Today (Friday), the electrical inspector showed up and approved the installation of the TSP. Now, we wait for the power company (or light company as they say here) to do their thing. They are going to replace the existing power pole that is on our property, add a transformer to it, and run the line to a new pole that will be close to our house. Then, they will connect a meter and the power line to the TSP. At that point, we will have power. It will be a momentous occasion.

The power company wanted to wait until we had a passable road or driveway in place before they brought in their crew to do their part. The driveway had been under construction since Feb. 10, but it is now ready for traffic. It will require some added stone/gravel to make it final, but I opted to get it done to this point which is good enough to drive cars on and will be fine for heavier vehicles once the earth dries out a bit. All of the rock was put down on Wednesday, just before the rain began for the night. Here is a pic of my car at the top of the drive...

...and a shot of the driveway looking down toward the shed:

This picture is of the bark of a Hackberry tree, with some barnacle-looking growths on it. They say it is normal.

Today I learned: that is is very important to secure the items on the trailer very well, and to put the smaller items inside the car.

Pricing Wood / Securing the Perimeter

I spent a long day on the job today, leaving Mboro at 6:00am and returning around 7:30pm. To compare prices for lumber, I visited 3 stores in and around Pulaski; Pulaski Lumber, Covey Leaf Hardwoods & Home Depot.

Covey Leaf doesn't carry anything but hardwood lumber and plywood for cabinets and such. But they do offer to saw and/or kiln dry lumber that I would bring in to them. This may be a cost efficient way to acquire the longer, stronger beams using pine trees from our property. I would cut the trees into long lengths (20 feet) and then bring them to Covey Leaf for kiln-drying.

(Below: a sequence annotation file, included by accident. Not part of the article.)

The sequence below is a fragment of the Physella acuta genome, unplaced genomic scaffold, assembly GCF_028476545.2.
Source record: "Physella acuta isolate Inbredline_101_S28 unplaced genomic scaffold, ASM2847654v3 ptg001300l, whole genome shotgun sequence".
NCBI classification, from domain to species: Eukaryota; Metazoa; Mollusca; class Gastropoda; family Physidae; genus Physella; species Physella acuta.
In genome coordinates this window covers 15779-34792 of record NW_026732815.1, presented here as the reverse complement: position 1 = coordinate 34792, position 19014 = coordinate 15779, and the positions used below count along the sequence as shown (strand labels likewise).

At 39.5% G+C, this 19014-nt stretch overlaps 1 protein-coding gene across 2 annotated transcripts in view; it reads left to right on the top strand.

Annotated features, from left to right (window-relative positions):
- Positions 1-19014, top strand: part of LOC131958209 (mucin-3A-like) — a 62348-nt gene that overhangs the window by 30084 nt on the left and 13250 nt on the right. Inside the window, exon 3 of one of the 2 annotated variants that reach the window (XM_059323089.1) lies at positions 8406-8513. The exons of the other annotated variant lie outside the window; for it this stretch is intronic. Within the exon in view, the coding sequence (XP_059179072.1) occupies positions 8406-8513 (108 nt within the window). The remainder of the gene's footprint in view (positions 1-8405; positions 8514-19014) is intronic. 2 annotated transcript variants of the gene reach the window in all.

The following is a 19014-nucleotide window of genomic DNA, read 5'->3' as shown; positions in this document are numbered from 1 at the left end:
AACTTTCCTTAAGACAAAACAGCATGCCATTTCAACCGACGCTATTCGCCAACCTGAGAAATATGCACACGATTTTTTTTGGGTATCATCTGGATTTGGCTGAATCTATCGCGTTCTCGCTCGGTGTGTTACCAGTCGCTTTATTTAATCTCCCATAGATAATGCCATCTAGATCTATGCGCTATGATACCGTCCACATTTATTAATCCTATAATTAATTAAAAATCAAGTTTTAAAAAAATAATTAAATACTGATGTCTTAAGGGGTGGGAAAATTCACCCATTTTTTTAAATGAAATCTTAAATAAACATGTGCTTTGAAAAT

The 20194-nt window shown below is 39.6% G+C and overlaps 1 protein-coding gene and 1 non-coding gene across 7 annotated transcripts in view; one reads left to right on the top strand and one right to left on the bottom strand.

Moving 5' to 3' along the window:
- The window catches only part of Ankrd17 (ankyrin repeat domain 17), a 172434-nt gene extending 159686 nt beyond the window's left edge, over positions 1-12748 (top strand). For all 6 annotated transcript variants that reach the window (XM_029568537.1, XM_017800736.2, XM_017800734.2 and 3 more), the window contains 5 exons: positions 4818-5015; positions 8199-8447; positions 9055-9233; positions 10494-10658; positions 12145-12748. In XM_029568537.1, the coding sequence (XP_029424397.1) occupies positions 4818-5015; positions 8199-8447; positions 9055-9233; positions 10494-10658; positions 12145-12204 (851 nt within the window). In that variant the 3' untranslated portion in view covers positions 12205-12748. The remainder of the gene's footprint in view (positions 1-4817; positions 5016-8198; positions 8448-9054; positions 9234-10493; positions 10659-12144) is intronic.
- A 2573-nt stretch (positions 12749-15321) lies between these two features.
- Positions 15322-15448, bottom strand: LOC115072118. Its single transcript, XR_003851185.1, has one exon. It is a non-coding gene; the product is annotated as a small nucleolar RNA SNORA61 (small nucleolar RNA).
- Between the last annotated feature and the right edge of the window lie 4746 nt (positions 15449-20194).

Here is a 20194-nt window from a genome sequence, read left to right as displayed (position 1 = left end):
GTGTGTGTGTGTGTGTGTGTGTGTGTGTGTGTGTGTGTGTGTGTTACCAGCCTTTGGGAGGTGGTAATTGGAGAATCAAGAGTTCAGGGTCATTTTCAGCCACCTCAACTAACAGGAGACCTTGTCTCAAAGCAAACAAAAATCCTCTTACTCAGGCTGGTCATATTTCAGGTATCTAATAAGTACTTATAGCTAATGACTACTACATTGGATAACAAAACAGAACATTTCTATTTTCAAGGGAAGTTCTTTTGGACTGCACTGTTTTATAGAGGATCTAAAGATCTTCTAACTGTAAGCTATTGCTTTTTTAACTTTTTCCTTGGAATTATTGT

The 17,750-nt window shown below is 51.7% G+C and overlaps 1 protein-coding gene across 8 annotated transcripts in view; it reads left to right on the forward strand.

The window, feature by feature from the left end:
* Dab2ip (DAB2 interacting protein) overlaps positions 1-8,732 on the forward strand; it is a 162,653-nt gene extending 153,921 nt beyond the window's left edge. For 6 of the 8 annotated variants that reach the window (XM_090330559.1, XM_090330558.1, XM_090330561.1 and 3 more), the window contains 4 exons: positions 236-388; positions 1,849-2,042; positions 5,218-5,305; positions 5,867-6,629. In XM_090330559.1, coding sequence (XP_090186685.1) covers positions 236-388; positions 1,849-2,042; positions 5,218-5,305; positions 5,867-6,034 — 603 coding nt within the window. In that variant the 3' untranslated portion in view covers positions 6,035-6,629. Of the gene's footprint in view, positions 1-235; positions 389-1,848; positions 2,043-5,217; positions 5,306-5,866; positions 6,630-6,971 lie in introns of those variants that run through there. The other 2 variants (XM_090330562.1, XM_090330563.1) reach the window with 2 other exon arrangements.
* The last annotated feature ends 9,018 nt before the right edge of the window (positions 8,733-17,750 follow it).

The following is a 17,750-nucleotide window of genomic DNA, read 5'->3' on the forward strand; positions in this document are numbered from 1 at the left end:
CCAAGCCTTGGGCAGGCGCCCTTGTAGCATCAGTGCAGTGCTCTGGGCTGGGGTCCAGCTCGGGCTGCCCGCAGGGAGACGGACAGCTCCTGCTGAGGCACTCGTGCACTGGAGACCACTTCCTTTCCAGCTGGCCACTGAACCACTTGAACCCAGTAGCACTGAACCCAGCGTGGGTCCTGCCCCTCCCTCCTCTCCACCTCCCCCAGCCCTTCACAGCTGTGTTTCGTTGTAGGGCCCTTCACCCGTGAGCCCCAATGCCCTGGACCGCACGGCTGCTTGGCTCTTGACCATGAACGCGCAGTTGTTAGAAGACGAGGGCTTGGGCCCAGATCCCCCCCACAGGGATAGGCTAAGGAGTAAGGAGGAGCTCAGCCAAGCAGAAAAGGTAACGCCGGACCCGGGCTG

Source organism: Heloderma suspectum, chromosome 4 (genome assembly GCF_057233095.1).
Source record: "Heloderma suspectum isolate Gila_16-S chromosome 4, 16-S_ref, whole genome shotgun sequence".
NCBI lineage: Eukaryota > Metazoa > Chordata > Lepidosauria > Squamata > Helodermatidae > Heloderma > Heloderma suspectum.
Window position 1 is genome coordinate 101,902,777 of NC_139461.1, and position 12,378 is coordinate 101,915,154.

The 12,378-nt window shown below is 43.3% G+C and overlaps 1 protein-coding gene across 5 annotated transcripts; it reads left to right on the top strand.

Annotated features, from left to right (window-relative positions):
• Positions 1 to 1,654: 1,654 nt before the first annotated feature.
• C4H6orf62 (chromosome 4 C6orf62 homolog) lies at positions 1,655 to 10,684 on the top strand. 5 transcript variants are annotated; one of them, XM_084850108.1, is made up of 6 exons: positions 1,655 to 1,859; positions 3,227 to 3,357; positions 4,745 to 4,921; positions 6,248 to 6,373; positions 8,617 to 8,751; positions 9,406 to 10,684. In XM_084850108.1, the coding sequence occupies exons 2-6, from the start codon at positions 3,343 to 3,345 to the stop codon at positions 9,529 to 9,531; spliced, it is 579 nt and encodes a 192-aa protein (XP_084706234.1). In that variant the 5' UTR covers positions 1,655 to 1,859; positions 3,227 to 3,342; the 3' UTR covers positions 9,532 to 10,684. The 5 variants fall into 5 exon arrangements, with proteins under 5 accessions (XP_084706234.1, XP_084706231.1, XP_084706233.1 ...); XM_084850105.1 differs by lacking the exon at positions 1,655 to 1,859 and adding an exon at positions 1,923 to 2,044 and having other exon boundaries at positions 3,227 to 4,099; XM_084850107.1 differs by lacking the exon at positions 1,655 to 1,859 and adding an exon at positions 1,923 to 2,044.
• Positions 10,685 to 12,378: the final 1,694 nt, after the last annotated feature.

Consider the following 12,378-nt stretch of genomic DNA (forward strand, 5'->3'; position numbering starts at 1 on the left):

I only asked for prices on a few items at Pulaski Lumber, basically to measure against the Home Depot prices. It turns out that their prices are comparable, and it is likely that I could have large orders delivered for free. I may even be able to make arrangements with the owner to receive a contractor's discount. I'd rather spend our money at a locally-owned business, rather than the big chain - even though the service at Home Depot is outstanding. At least it is now that business is really slow.

When I got to 427 Stella, I finished the shed gutter by adding a 3-foot section to complete the south side. I'm hoping to keep water from running off the roof and then under the shed, making for damp conditions inside.

I went up to the home site with some wood stakes and the measuring tape to re-stake the house boundaries since the old ones had been lost in the clearing of the land. While up there, I saw this footprint in the tracks from the equipment:

This is a deer track, and just in time for Valentine's Day. It sort of looks like a heart, doesn't it? Happy Valentimes Day, JoAnna!